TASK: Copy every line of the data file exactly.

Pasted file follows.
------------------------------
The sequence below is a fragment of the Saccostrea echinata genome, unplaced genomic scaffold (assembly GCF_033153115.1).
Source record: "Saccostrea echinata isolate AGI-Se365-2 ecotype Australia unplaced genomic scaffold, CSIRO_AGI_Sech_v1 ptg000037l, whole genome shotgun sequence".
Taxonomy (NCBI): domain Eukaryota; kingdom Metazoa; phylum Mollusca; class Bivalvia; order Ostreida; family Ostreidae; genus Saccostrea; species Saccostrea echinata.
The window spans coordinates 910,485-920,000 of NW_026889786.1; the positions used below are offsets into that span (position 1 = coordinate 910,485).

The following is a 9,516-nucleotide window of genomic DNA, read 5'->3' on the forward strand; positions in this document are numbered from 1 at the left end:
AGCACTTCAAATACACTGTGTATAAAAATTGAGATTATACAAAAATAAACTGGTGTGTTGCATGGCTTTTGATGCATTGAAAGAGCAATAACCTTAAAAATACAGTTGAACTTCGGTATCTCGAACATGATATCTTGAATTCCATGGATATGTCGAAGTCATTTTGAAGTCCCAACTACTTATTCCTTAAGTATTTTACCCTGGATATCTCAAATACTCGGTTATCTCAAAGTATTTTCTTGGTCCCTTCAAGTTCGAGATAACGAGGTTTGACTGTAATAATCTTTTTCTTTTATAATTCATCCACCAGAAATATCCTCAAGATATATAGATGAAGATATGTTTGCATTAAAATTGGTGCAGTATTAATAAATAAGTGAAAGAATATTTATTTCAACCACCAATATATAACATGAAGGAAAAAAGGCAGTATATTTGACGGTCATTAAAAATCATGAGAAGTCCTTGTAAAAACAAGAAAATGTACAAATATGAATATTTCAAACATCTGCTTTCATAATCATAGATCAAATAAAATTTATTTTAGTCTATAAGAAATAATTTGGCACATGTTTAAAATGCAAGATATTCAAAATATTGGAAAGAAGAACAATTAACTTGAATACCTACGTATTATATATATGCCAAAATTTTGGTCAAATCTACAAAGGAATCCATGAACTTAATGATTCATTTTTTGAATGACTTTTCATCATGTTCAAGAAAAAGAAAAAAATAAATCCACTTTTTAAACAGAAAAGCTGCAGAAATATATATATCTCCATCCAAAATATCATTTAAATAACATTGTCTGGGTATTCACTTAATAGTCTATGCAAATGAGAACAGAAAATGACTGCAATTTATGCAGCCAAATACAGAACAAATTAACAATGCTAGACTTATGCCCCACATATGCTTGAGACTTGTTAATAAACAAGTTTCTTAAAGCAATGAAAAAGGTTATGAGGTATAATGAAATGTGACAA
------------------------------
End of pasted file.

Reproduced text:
The sequence below is a fragment of the Saccostrea echinata genome, unplaced genomic scaffold (assembly GCF_033153115.1).
Source record: "Saccostrea echinata isolate AGI-Se365-2 ecotype Australia unplaced genomic scaffold, CSIRO_AGI_Sech_v1 ptg000037l, whole genome shotgun sequence".
Taxonomy (NCBI): domain Eukaryota; kingdom Metazoa; phylum Mollusca; class Bivalvia; order Ostreida; family Ostreidae; genus Saccostrea; species Saccostrea echinata.
The window spans coordinates 910,485-920,000 of NW_026889786.1; the positions used below are offsets into that span (position 1 = coordinate 910,485).

The following is a 9,516-nucleotide window of genomic DNA, read 5'->3' on the forward strand; positions in this document are numbered from 1 at the left end:
AGCACTTCAAATACACTGTGTATAAAAATTGAGATTATACAAAAATAAACTGGTGTGTTGCATGGCTTTTGATGCATTGAAAGAGCAATAACCTTAAAAATACAGTTGAACTTCGGTATCTCGAACATGATATCTTGAATTCCATGGATATGTCGAAGTCATTTTGAAGTCCCAACTACTTATTCCTTAAGTATTTTACCCTGGATATCTCAAATACTCGGTTATCTCAAAGTATTTTCTTGGTCCCTTCAAGTTCGAGATAACGAGGTTTGACTGTAATAATCTTTTTCTTTTATAATTCATCCACCAGAAATATCCTCAAGATATATAGATGAAGATATGTTTGCATTAAAATTGGTGCAGTATTAATAAATAAGTGAAAGAATATTTATTTCAACCACCAATATATAACATGAAGGAAAAAAGGCAGTATATTTGACGGTCATTAAAAATCATGAGAAGTCCTTGTAAAAACAAGAAAATGTACAAATATGAATATTTCAAACATCTGCTTTCATAATCATAGATCAAATAAAATTTATTTTAGTCTATAAGAAATAATTTGGCACATGTTTAAAATGCAAGATATTCAAAATATTGGAAAGAAGAACAATTAACTTGAATACCTACGTATTATATATATGCCAAAATTTTGGTCAAATCTACAAAGGAATCCATGAACTTAATGATTCATTTTTTGAATGACTTTTCATCATGTTCAAGAAAAAGAAAAAAATAAATCCACTTTTTAAACAGAAAAGCTGCAGAAATATATATATCTCCATCCAAAATATCATTTAAATAACATTGTCTGGGTATTCACTTAATAGTCTATGCAAATGAGAACAGAAAATGACTGCAATTTATGCAGCCAAATACAGAACAAATTAACAATGCTAGACTTATGCCCCACATATGCTTGAGACTTGTTAATAAACAAGTTTCTTAAAGCAATGAAAAAGGTTATGAGGTATAATGAAATGTGACAA